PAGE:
Earning a spot on the wine list at a top New York City restaurant is an awesome accomplishment for winemakers. For those in lesser-known wine regions, breaking in is notoriously hard: Manhattan lists predominantly feature California wines, followed by Italy and France, with some Australian and Chilean bottles occasionally making the cut. As for the home state product, the Finger Lakes and Eastern Long Island are grossly under-represented, with perhaps a dozen of these regions’ wines on about 50 lists (in a town with several thousand restaurants). When a trio of whites from Michigan, once known only as sweet and fruit wine territory, makes the cut at a major New York restaurant, it’s reason to raise eyebrows.
The restaurant under consideration is the famed modern Scandinavian house Aquavit whose sommelier, Sean Kirby, is a native of Saginaw, MI. Kirby recently visited his home state, and returned with a bottle of Riesling from Chateau Grand Traverse, one of the frontrunners in Michigan’s transition to vinifera wine production in the 1970s. The decision was made at a blind tasting with other sommeliers. “When they concluded it was a German Spätlese, I knew I wasn’t the only one who recognized its quality,” claims Kirby.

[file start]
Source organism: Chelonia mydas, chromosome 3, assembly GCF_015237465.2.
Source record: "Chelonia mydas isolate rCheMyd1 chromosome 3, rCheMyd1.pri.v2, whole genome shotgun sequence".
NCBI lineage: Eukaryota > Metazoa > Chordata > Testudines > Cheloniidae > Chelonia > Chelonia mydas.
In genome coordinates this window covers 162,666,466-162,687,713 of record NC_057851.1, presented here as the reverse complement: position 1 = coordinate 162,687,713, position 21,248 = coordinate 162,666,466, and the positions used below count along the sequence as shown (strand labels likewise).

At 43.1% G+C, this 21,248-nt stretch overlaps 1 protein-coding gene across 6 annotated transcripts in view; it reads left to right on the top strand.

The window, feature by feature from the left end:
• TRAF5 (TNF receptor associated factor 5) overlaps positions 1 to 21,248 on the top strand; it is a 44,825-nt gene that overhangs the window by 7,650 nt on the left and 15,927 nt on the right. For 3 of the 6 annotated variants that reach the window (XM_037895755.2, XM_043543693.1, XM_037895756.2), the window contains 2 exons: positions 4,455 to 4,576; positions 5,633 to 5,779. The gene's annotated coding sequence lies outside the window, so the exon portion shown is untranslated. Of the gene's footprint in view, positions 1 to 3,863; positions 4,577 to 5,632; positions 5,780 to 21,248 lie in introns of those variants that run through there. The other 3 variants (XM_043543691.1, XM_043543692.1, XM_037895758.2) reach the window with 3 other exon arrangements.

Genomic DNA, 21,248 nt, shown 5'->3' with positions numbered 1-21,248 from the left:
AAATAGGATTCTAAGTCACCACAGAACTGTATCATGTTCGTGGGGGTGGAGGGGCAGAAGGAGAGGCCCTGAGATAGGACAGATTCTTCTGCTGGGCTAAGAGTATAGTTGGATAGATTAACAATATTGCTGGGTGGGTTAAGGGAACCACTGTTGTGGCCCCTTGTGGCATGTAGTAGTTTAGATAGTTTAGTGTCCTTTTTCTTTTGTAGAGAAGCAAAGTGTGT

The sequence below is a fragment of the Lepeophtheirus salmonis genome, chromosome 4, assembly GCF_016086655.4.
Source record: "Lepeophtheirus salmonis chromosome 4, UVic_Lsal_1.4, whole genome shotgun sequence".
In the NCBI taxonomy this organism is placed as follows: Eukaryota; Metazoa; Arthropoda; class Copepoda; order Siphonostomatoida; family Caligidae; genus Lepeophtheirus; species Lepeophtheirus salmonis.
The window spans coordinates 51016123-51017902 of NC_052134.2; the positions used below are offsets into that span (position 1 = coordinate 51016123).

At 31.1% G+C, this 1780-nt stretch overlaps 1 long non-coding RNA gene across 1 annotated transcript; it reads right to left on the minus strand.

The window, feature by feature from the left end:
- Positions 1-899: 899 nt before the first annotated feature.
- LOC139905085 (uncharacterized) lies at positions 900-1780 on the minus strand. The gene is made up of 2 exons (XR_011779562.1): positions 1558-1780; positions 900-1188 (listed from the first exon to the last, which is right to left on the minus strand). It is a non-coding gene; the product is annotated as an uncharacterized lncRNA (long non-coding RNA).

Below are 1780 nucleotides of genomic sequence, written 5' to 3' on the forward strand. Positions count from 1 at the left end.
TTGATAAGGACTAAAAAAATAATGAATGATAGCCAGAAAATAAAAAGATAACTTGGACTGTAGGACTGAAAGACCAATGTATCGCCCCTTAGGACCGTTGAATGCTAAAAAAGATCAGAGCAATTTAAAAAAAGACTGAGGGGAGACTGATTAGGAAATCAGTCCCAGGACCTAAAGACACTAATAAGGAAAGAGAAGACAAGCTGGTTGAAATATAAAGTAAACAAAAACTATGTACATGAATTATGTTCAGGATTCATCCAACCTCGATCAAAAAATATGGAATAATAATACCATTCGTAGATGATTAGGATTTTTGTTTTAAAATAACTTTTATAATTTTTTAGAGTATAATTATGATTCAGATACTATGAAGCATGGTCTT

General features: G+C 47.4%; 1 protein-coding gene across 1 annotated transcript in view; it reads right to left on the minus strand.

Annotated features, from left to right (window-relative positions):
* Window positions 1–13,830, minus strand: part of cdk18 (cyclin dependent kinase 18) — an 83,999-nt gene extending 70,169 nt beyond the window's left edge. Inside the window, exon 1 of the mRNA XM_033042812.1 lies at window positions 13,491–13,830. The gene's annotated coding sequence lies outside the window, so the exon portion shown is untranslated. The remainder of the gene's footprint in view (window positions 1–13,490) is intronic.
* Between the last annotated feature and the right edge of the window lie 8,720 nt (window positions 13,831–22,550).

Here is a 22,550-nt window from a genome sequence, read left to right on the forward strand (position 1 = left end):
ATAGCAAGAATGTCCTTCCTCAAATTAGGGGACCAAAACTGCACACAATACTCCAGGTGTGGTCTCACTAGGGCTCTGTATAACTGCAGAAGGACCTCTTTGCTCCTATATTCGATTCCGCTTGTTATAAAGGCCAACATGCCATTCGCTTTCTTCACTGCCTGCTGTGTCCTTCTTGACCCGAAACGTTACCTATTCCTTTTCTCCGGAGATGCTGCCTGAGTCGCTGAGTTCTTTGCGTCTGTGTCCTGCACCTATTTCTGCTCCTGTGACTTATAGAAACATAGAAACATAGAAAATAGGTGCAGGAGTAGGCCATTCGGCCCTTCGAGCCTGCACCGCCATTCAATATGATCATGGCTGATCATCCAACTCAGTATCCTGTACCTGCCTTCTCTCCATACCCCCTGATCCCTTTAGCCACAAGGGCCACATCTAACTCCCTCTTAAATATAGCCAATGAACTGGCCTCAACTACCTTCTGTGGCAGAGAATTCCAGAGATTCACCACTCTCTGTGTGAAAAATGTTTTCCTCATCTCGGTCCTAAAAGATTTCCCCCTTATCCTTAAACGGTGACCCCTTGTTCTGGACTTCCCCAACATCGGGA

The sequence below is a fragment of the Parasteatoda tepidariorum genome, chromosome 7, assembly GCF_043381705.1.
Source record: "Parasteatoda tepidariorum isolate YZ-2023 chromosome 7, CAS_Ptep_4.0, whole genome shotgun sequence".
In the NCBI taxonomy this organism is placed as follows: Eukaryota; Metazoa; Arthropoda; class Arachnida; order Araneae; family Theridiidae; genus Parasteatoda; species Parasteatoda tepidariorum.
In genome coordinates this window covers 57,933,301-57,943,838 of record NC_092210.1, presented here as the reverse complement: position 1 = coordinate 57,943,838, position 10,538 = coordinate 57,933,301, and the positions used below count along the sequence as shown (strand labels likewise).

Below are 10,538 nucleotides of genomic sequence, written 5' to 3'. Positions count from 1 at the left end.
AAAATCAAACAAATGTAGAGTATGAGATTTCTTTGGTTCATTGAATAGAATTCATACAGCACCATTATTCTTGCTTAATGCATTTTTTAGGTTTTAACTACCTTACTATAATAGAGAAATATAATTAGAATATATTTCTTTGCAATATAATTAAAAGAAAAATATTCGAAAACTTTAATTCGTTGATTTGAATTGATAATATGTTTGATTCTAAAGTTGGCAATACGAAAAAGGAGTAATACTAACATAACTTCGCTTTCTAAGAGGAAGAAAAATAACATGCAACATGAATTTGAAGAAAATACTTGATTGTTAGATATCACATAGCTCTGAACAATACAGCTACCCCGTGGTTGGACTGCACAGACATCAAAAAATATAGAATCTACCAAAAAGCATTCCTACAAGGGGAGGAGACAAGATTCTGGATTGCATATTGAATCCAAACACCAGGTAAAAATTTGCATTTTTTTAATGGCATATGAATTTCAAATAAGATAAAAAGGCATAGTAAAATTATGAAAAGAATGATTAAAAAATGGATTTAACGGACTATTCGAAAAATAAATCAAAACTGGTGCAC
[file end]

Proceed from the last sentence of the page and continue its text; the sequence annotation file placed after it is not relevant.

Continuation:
Aquavit now offers three Michigan wines by the glass: Whole Cluster Riesling and Gamay Reserve from Grand Traverse, and Pinot Blanc from Left Foot Charley. Selling wines in New York City won’t help the region’s ailing auto industry, but it’s certainly a coup for Wolverine State vintners, and a sign that there’s a growing place on the upscale table for wines from emerging regions.